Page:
The reporter’s style of critical statistics also seems a little slanted. Take the following,
“Over a 10-year stretch in the middle of Benitez’s career, 14% of his decisions were reversed or vacated at the 9th Circuit, according to a Westlaw analysis.
That is in the upper range as compared with five other Bush-nominated judges in the Southern District, who had negative outcomes of 9% to 15%. A rate above 20% would be considered troubling to legal experts, said Shaun Martin, a professor at University of San Diego School of Law.”
Unpacking this, the barrier fence is that a rate above 20% is worrisome, Benitez’s track record is well below that. Doing the math, Benitez’s 14% is right smack average in the big picture. Technically, a nothing burger. I didn’t see a direct question to UCSD Professor Martin asking if he was troubled; just innuendo by association that seemed, to me anyway, unfounded.
There is no doubt that Judge Benitez has found himself navigating some very rough water in the American nation’s journey with the Bill of Rights; specifically, the Second Amendment.
This journey is cast oddly by the reporters, “It was a purely random decision that led to Benitez ending up with so many crucial gun cases.”
They then detail,
In 2017, he was assigned the large-capacity magazine lawsuit. Then came three more 2nd Amendment cases in the next two years … in three consecutive years, the 70-year-old judge made a trio of rulings that have upended California’s gun laws and launched him into the intensifying national debate over guns.
In 2019, he blocked a ban on magazines that hold more than 10 bullets. The next year, he knocked down a voter-approved law that required background checks for ammunition purchases. And this summer, he overturned California’s long-standing ban on assault weapons.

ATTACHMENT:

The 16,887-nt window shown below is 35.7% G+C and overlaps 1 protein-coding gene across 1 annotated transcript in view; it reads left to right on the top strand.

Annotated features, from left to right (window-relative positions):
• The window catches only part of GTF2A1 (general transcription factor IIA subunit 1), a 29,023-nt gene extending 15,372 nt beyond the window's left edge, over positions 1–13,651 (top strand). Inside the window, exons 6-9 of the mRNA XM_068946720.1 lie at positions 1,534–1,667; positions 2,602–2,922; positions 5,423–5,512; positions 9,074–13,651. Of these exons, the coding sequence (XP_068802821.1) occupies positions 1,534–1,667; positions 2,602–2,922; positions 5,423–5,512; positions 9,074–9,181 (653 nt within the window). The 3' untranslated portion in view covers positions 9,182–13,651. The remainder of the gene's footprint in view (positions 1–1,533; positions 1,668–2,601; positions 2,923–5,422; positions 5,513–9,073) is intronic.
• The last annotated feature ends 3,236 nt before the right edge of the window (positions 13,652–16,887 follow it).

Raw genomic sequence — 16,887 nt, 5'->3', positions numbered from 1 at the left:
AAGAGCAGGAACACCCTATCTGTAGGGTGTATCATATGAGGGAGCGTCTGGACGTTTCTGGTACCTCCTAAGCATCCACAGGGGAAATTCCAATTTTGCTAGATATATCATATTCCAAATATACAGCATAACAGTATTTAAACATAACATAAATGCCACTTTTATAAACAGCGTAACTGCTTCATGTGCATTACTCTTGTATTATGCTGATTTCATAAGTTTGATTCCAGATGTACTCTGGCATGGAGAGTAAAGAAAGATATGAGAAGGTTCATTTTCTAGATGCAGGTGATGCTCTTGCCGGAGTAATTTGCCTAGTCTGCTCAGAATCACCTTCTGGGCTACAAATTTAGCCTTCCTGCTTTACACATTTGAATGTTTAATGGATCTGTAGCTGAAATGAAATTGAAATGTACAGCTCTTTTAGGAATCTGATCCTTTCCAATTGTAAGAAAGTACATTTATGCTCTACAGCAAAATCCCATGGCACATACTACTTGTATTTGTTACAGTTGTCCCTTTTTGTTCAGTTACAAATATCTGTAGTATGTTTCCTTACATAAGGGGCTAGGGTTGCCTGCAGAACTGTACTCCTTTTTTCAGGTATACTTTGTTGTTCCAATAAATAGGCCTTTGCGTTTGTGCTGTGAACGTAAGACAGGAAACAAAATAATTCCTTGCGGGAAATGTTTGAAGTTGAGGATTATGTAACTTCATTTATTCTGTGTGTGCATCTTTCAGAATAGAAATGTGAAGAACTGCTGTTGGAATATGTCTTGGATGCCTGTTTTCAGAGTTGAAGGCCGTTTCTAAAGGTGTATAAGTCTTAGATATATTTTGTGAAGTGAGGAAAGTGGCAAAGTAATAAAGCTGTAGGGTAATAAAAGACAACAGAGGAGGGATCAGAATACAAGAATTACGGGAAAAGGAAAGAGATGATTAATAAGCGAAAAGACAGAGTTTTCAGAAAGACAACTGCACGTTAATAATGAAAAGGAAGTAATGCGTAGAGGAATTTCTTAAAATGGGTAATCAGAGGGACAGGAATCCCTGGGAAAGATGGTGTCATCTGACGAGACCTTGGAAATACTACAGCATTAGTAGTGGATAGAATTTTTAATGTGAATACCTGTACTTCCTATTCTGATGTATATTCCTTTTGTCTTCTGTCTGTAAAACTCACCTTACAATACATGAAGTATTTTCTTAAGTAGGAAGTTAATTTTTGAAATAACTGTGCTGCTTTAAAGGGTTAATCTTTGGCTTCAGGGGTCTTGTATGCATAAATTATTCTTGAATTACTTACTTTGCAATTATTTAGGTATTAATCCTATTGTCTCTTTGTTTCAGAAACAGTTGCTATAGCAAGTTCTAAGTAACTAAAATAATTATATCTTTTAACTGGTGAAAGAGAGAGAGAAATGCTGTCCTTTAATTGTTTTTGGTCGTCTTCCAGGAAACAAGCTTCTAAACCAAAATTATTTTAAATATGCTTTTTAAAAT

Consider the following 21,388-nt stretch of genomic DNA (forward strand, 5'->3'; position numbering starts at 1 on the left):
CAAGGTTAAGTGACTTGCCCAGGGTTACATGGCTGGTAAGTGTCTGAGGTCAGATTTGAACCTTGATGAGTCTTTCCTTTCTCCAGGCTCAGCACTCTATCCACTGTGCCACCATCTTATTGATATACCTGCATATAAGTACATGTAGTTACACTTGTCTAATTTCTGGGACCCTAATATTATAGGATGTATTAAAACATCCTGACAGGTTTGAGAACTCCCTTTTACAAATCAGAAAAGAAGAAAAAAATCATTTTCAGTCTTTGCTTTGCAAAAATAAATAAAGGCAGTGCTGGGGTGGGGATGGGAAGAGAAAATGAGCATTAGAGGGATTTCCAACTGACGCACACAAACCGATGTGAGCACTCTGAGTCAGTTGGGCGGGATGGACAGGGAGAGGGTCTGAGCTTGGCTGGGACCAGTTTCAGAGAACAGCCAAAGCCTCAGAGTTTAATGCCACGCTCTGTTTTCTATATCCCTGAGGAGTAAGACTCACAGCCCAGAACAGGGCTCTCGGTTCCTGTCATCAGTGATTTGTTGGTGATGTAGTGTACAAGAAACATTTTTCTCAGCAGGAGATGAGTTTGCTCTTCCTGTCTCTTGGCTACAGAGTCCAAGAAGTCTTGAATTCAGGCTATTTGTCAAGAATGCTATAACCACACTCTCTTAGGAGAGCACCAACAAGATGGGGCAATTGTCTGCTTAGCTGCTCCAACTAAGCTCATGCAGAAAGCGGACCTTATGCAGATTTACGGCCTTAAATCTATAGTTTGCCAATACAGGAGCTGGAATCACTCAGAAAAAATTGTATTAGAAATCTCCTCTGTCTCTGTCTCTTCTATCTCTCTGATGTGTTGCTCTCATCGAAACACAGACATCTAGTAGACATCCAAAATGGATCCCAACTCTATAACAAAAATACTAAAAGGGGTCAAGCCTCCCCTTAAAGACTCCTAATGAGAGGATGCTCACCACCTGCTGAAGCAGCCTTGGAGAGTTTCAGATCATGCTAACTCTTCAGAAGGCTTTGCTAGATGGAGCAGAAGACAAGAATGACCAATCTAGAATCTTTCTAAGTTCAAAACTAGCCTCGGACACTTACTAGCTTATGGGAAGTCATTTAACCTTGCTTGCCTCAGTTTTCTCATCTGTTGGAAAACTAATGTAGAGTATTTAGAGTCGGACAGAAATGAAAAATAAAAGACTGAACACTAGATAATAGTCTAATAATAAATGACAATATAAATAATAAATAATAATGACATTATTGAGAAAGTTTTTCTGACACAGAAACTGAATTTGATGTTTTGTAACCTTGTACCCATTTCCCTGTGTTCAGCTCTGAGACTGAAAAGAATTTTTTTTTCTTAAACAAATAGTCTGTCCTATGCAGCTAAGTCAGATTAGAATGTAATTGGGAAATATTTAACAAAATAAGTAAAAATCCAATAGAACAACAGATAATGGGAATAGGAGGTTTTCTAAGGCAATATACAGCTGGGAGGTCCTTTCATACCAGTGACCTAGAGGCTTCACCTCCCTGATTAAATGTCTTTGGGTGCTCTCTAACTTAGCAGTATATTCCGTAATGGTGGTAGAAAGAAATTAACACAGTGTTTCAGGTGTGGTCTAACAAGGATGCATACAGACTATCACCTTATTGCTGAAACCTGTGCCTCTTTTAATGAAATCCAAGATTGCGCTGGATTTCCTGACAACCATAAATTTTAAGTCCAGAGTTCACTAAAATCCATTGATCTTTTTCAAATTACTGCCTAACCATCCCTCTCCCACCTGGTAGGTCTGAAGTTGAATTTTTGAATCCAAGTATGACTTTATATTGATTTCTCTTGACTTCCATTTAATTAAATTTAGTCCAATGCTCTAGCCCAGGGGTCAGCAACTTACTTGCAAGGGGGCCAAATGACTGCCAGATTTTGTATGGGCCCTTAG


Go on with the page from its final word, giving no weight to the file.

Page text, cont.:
To many gun control advocates and victims of gun violence, the last decision in particular provoked anger and incredulity.
Quotes by gun control advocates in the article include,
“His opinions suggest a very inflated view of the right to guns and a very deflated view of the right of Americans to live,” said Jonathan Lowy, the chief counsel of Brady, the nonprofit against gun violence.
After the assault weapon ruling, Gov. Gavin Newsom excoriated Benitez as a “stone-cold ideologue” and a “wholly owned subsidiary of the gun lobby and the National Rifle Assn.”
“That was a new and deeply disturbing line of thinking,” said Ari Freilich, the California policy director for the Giffords Law Center. Benitez, he said, seemed to suggest that the 2nd Amendment protects the right of “average people in a civilian militia to make war against their government.”
But another fellow judge sums things up differently.
“U.S. District Court Chief Judge Dana Sabraw described his colleague as “a man of unquestioned integrity. We may not agree on rulings, whatever the case is, but they’re not based on a political agenda or ideology. He’s really faithful with his obligation to follow the law wherever it leads.”